Advertisement
News
Advertisement

S.C. Gets Ready To Run On 'Pig Power'

Mon, 01/31/2011 - 8:23am

GASTON, S.C. (AP) — It's a case of piggies providing power and it's a first for South Carolina.

Officials with Santee Cooper, Environmental Fabrics Inc., a firm based in Gaston, S.C., and Clemson University on Monday announced the construction of a new plant to generate electricity from the methane released by hog waste.

The methane digester will be built on a Williamsburg County hog farm and the electricity generated will be used by customers of Santee Cooper, the state-owned utility.

Environmental Fabrics is building the methane digester that officials say will produce enough electricity to power 90 South Carolina homes.

The company, based just outside Columbia, has installed more than 600 methane digesters around the world, 250 of them in the United States.

The digester expected to be operational at the Burrows Hall Farm by early this summer is the first in South Carolina, although Santee Cooper is already capturing methane from landfills to generate power.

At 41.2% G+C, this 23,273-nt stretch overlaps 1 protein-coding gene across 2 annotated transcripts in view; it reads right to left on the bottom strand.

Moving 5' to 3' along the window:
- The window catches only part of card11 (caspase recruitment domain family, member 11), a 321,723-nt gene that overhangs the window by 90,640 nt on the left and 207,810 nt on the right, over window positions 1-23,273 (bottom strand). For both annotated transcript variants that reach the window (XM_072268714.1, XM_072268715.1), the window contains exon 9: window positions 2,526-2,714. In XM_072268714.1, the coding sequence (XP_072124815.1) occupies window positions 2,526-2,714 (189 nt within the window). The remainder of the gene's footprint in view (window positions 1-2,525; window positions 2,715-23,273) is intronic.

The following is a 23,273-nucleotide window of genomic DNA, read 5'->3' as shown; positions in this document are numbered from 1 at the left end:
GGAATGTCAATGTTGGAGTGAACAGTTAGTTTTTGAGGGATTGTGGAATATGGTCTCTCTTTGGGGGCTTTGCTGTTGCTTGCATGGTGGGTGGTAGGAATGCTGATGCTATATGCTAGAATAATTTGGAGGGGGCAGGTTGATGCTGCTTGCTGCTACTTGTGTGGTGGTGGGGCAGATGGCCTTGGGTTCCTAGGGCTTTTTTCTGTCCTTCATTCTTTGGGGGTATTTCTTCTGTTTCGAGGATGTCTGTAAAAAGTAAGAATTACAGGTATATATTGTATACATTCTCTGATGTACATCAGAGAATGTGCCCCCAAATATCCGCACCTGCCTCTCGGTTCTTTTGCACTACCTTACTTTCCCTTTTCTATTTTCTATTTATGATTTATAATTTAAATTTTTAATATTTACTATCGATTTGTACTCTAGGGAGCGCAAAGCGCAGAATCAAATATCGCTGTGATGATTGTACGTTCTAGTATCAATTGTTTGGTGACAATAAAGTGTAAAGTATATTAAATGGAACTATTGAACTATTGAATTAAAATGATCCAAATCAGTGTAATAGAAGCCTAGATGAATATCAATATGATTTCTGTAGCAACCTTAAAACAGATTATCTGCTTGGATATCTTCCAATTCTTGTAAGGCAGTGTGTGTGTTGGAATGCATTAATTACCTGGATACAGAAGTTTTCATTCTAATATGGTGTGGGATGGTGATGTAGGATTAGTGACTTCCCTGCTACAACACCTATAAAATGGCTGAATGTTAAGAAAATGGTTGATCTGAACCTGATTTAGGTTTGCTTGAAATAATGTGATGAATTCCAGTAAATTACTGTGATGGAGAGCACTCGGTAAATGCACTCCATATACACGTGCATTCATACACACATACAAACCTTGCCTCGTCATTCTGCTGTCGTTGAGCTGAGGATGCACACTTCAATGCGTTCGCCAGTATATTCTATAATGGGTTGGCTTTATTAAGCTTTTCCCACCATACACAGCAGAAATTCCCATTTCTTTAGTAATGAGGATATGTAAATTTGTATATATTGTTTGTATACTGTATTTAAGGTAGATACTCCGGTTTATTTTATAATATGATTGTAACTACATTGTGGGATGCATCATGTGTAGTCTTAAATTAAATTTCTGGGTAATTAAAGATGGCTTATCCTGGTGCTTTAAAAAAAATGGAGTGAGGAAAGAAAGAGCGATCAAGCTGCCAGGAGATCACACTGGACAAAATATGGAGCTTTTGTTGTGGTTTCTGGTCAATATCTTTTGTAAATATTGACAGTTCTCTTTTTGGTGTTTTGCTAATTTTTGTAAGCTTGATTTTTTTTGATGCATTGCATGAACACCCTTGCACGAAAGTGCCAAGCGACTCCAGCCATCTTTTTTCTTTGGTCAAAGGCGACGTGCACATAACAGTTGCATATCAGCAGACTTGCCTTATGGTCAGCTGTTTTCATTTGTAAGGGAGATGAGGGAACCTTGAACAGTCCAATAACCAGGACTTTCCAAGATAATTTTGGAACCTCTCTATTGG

The utility has 197 megawatts of renewable generation either online or under contract, said Marc Tye, Santee Cooper's vice president of conservation and renewable energy.

"Our electricity includes power generated from landfill biogas, forest-waste biomass, solar and wind, and now we can add agricultural biogas to the lineup," he said.

Once the methane plant is operational, it will be owned by Environmental Fabrics which will sell the power to the utility.

The operation uses bacteria in a process called anaerobic digestion to recover methane from heating and mixing hog manure in an earthen, insulated covered lagoon. Excess liquid from the process is used for organic fertilizer.

Officials say the project holds promise for other agricultural applications and helps the environment by keeping methane out of the air.

The Environmental Protection Agency says methane can remain in the atmosphere as long as 15 years and is 20 times more effective at trapping heat than carbon dioxide.

Four years ago, Duffy Connolly, the owner of Burrows Hall Farm, approached Santee Cooper with an idea of a device to capture the methane from his farm.

Clemson University's South Carolina Institute for Energy Studies evaluated more than 20 companies for the project. The work was done using a South Carolina Department of Agriculture grant administered through the South Carolina Energy Office.

Advertisement

Share This Story

X
You may login with either your assigned username or your e-mail address.
The password field is case sensitive.
Loading